Nearly three-quarters of the way through my freshman year, I find myself at a personal standstill. It’s almost dreamlike: I can see life moving around me — it’s alarming how quickly it’s all going on — while I stand there, motionless, unable to keep up. By some standards, I’m still a baby, 18 years old and so much time left in my college career. But I feel old, so aged, disillusioned with myself. Maybe I’m having, as a close friend of mine calls it, a “mid-youth crisis.” Or maybe, and this is what feels more likely, this is just who I am.
Last Sunday, March 8, the world celebrated International Women’s Day. It also marked the kickoff of the “Not There” campaign as part of the Clinton Foundation’s No Ceilings Initiative. The point was to show that we have yet to achieve gender equality (that is, we’re not there yet), and many took to social media and “disappeared” for the day by changing their profile pictures to a silhouette. Maybe people noticed, and maybe they didn’t. Nonetheless, it left me thinking: If a campaign can make an impact by centering itself on invisibility, then so can I.
I have a hard time figuring out if my problems are real. When I look at things from a broader perspective, everything seems so petty and irrelevant, especially compared to what others are facing. It’s so much easier to help people overcome their struggles than it is to acknowledge your own. I will listen to your trials and tribulations for days because it allows me to understand that I am not alone, without ever having to be as courageous as you by speaking my feelings to reality.
My moment of clarity, if you will call it that, came early on this semester. I spent the entire last semester trying to figure out what I was doing with my life, if I was doing college right. I thoroughly enjoyed every minute of my time, but I did not understand that I was prioritizing incorrectly. By this, I mean I kept putting others and their experiences before myself. I decided to put myself first. I used to think this was selfish, until it dawned on me that you are the only person who is guaranteed to be there for yourself. If I was strong for others, I could do it for myself.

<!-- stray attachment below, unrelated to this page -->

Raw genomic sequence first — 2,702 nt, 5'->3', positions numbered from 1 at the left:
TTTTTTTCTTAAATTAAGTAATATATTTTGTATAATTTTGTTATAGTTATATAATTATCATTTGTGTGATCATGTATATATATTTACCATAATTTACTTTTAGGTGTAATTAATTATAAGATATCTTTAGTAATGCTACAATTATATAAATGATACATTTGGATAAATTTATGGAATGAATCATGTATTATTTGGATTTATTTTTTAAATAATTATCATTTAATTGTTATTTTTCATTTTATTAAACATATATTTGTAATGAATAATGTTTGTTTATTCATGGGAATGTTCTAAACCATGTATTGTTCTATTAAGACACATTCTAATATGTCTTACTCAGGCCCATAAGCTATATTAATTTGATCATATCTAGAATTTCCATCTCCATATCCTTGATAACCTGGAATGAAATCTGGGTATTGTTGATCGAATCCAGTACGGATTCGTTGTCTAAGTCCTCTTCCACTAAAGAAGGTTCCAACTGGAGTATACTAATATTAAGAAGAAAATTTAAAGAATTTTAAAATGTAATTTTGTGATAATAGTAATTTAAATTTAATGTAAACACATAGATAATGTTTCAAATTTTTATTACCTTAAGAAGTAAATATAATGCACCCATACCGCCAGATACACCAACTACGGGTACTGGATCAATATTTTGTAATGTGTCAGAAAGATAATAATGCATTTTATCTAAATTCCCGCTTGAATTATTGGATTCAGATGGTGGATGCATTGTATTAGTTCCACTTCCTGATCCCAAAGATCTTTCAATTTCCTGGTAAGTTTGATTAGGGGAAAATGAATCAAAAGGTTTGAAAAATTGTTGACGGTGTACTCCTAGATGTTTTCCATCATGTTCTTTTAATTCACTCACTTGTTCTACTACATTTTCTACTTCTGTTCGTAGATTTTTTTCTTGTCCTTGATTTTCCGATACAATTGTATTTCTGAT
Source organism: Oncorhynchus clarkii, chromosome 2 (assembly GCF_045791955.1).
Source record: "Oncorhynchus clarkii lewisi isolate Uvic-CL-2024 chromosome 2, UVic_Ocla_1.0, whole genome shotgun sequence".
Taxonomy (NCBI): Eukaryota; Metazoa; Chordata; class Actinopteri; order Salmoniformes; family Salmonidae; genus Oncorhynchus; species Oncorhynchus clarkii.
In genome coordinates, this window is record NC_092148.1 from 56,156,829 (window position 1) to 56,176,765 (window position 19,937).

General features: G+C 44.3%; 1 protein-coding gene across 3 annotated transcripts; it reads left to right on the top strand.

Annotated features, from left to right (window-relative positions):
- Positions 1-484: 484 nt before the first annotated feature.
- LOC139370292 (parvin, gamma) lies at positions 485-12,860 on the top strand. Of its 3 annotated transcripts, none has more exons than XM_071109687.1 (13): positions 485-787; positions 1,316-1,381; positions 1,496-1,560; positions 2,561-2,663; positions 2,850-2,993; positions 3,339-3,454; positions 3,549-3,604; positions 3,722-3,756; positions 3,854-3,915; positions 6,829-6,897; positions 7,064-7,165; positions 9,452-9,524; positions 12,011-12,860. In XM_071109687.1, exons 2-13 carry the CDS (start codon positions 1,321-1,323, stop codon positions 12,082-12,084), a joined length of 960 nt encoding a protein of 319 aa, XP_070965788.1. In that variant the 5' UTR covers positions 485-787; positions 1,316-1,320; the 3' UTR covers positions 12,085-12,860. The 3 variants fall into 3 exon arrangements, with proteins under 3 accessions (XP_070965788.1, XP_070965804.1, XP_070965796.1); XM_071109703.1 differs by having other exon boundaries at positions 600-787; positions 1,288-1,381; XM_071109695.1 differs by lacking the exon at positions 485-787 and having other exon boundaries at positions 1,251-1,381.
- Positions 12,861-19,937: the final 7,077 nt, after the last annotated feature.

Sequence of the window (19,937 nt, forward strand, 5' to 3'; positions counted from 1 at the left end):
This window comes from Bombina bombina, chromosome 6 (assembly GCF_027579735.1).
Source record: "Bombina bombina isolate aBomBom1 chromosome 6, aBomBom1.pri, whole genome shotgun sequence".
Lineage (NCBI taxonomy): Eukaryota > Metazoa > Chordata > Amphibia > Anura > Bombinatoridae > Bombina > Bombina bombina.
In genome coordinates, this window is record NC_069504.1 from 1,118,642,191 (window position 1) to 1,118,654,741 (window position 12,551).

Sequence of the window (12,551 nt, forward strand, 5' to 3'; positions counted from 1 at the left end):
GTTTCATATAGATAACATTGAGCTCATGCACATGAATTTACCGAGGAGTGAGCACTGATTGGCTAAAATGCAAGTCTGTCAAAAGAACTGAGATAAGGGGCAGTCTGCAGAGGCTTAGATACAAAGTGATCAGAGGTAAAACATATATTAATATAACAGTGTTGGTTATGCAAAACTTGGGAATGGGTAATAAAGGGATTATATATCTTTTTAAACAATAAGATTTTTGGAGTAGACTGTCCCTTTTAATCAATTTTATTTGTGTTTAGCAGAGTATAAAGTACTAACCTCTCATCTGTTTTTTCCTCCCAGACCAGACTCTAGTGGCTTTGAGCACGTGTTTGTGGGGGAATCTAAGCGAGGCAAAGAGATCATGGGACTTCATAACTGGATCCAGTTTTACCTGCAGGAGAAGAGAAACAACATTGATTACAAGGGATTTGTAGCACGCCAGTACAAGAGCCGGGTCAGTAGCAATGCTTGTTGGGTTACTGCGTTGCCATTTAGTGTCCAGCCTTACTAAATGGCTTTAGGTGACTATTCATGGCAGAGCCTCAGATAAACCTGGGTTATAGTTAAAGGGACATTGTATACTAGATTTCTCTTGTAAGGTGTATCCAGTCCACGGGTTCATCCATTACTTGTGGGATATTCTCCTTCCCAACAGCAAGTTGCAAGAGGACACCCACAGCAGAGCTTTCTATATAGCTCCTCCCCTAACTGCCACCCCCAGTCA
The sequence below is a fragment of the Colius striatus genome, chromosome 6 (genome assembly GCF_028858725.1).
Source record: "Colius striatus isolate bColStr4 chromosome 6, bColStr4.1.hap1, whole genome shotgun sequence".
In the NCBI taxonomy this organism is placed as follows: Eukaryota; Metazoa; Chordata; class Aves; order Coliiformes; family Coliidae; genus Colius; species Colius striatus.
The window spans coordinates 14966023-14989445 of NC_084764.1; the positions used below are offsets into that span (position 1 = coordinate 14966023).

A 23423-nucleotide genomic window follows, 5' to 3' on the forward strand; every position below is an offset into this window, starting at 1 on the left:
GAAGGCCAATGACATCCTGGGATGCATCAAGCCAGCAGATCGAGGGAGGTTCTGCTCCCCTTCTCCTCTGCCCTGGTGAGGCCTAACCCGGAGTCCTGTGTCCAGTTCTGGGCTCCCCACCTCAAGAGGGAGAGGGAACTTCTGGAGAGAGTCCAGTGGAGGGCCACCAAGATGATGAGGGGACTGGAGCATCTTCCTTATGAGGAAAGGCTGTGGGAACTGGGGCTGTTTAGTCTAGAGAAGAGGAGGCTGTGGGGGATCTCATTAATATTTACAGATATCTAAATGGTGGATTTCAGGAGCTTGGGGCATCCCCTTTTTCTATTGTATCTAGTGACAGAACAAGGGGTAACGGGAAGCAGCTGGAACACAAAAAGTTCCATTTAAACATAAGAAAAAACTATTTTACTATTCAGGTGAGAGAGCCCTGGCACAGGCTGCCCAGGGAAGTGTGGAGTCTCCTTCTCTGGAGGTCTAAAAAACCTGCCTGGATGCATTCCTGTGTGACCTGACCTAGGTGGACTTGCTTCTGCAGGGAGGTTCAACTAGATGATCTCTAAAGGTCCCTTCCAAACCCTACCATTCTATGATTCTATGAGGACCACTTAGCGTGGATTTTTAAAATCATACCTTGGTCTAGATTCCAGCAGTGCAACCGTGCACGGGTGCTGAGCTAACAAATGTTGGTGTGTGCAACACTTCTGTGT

My actions used to almost always depend on those of others. I wanted to do things — go to sporting events, watch plays, explore my city — but I could never muster up the strength to do them by myself. I thought I was handling myself well, able to balance several commitments on little to no sleep. It never occurred to me to think that the stress may not have manifested itself outwardly, but in retrospect, there was a definite toll on my mental health. I have always claimed to be this strong, independent woman, but I hardly lived up to this characterization outside of my empty speech.
To claim that I’ve made extraordinary strides toward this self-emancipation would be dishonest to both you and me. But, baby steps. Don’t let FOMO rule your life. If there’s one lesson I’ve learned, it’s that there will always be other things happening. But if you do you, you’ll find that you will make time for things you’ve prioritized as important in your life. My greatest personal accomplishments this semester have been going to see plays on my own because I wanted to. I love my friends and I love doing things with them, but those experiences were surreal.
My others demons are far from being conquered and remain buried far inside me, and I am sure you can relate to this to some extent or another. I may not have the courage to express them to anyone other than myself, but I firmly believe that there’s hope yet.
The women that disappeared off of the advertisements across New York City last week may not have been visible, but we knew what was supposed to be there. In the same way, our demons are ever-present to despite being hidden from view. All it takes is acknowledging that you aren’t there yet — but, soon, you will be.
Tithi Patel is a freshman in the School of Foreign Service. Under the Veil appears every other Sunday on thehoya.com.